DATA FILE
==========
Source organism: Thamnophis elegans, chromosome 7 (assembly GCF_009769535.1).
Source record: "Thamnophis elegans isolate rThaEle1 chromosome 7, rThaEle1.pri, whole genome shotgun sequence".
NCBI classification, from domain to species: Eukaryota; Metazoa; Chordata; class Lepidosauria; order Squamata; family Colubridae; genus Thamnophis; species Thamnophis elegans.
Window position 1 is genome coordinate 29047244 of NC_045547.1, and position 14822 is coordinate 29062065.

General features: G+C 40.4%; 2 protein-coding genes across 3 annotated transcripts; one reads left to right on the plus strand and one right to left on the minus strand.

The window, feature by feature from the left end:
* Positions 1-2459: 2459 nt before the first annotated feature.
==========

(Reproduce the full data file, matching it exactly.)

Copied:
Source organism: Thamnophis elegans, chromosome 7 (assembly GCF_009769535.1).
Source record: "Thamnophis elegans isolate rThaEle1 chromosome 7, rThaEle1.pri, whole genome shotgun sequence".
NCBI classification, from domain to species: Eukaryota; Metazoa; Chordata; class Lepidosauria; order Squamata; family Colubridae; genus Thamnophis; species Thamnophis elegans.
Window position 1 is genome coordinate 29047244 of NC_045547.1, and position 14822 is coordinate 29062065.

General features: G+C 40.4%; 2 protein-coding genes across 3 annotated transcripts; one reads left to right on the plus strand and one right to left on the minus strand.

The window, feature by feature from the left end:
* Positions 1-2459: 2459 nt before the first annotated feature.